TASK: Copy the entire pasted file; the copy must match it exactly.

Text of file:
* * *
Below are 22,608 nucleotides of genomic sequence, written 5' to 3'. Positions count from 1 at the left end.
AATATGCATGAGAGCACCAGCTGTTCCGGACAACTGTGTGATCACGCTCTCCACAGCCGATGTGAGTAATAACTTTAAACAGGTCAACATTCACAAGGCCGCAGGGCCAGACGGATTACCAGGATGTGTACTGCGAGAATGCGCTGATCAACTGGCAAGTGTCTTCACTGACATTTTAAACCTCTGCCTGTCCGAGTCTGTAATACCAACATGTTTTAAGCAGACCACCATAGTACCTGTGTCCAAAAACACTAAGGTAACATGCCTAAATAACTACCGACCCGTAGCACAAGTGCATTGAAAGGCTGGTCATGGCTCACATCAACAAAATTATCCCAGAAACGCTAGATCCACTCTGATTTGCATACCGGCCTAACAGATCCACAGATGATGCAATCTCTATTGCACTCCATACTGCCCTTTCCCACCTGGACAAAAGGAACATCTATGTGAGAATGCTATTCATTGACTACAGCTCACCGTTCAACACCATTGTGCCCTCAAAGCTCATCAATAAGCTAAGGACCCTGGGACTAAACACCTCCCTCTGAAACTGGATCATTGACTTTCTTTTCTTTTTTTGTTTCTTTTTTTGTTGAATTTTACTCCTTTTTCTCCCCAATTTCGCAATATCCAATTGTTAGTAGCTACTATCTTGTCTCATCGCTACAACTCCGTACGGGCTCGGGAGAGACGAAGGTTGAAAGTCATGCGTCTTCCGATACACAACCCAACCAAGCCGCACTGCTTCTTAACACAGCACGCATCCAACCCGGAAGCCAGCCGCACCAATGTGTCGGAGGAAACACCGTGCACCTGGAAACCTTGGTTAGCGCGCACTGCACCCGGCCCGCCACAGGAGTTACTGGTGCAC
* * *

Below are 22,608 nucleotides of genomic sequence, written 5' to 3'. Positions count from 1 at the left end.
AATATGCATGAGAGCACCAGCTGTTCCGGACAACTGTGTGATCACGCTCTCCACAGCCGATGTGAGTAATAACTTTAAACAGGTCAACATTCACAAGGCCGCAGGGCCAGACGGATTACCAGGATGTGTACTGCGAGAATGCGCTGATCAACTGGCAAGTGTCTTCACTGACATTTTAAACCTCTGCCTGTCCGAGTCTGTAATACCAACATGTTTTAAGCAGACCACCATAGTACCTGTGTCCAAAAACACTAAGGTAACATGCCTAAATAACTACCGACCCGTAGCACAAGTGCATTGAAAGGCTGGTCATGGCTCACATCAACAAAATTATCCCAGAAACGCTAGATCCACTCTGATTTGCATACCGGCCTAACAGATCCACAGATGATGCAATCTCTATTGCACTCCATACTGCCCTTTCCCACCTGGACAAAAGGAACATCTATGTGAGAATGCTATTCATTGACTACAGCTCACCGTTCAACACCATTGTGCCCTCAAAGCTCATCAATAAGCTAAGGACCCTGGGACTAAACACCTCCCTCTGAAACTGGATCATTGACTTTCTTTTCTTTTTTTGTTTCTTTTTTTGTTGAATTTTACTCCTTTTTCTCCCCAATTTCGCAATATCCAATTGTTAGTAGCTACTATCTTGTCTCATCGCTACAACTCCGTACGGGCTCGGGAGAGACGAAGGTTGAAAGTCATGCGTCTTCCGATACACAACCCAACCAAGCCGCACTGCTTCTTAACACAGCACGCATCCAACCCGGAAGCCAGCCGCACCAATGTGTCGGAGGAAACACCGTGCACCTGGAAACCTTGGTTAGCGCGCACTGCACCCGGCCCGCCACAGGAGTTACTGGTGCAC